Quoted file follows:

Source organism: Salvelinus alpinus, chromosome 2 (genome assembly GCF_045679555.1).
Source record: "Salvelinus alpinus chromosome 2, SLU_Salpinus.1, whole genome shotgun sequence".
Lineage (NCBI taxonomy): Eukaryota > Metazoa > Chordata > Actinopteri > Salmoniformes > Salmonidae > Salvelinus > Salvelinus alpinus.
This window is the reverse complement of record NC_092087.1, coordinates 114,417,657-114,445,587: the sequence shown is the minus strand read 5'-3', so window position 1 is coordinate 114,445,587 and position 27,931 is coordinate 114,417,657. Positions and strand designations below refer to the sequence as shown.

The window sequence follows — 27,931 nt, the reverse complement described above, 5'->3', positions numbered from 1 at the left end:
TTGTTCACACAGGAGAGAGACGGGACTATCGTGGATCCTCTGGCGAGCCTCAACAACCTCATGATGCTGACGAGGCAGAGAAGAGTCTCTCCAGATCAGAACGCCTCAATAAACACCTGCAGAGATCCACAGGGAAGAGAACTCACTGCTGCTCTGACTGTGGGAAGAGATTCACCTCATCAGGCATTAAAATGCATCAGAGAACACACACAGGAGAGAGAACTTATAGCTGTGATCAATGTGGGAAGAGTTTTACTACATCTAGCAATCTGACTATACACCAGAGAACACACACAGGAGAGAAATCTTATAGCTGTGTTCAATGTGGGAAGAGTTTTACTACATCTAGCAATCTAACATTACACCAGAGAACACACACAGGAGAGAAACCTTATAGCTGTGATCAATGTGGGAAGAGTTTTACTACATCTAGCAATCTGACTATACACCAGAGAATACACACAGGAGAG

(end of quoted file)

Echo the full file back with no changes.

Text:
Source organism: Salvelinus alpinus, chromosome 2 (genome assembly GCF_045679555.1).
Source record: "Salvelinus alpinus chromosome 2, SLU_Salpinus.1, whole genome shotgun sequence".
Lineage (NCBI taxonomy): Eukaryota > Metazoa > Chordata > Actinopteri > Salmoniformes > Salmonidae > Salvelinus > Salvelinus alpinus.
This window is the reverse complement of record NC_092087.1, coordinates 114,417,657-114,445,587: the sequence shown is the minus strand read 5'-3', so window position 1 is coordinate 114,445,587 and position 27,931 is coordinate 114,417,657. Positions and strand designations below refer to the sequence as shown.

The window sequence follows — 27,931 nt, the reverse complement described above, 5'->3', positions numbered from 1 at the left end:
TTGTTCACACAGGAGAGAGACGGGACTATCGTGGATCCTCTGGCGAGCCTCAACAACCTCATGATGCTGACGAGGCAGAGAAGAGTCTCTCCAGATCAGAACGCCTCAATAAACACCTGCAGAGATCCACAGGGAAGAGAACTCACTGCTGCTCTGACTGTGGGAAGAGATTCACCTCATCAGGCATTAAAATGCATCAGAGAACACACACAGGAGAGAGAACTTATAGCTGTGATCAATGTGGGAAGAGTTTTACTACATCTAGCAATCTGACTATACACCAGAGAACACACACAGGAGAGAAATCTTATAGCTGTGTTCAATGTGGGAAGAGTTTTACTACATCTAGCAATCTAACATTACACCAGAGAACACACACAGGAGAGAAACCTTATAGCTGTGATCAATGTGGGAAGAGTTTTACTACATCTAGCAATCTGACTATACACCAGAGAATACACACAGGAGAG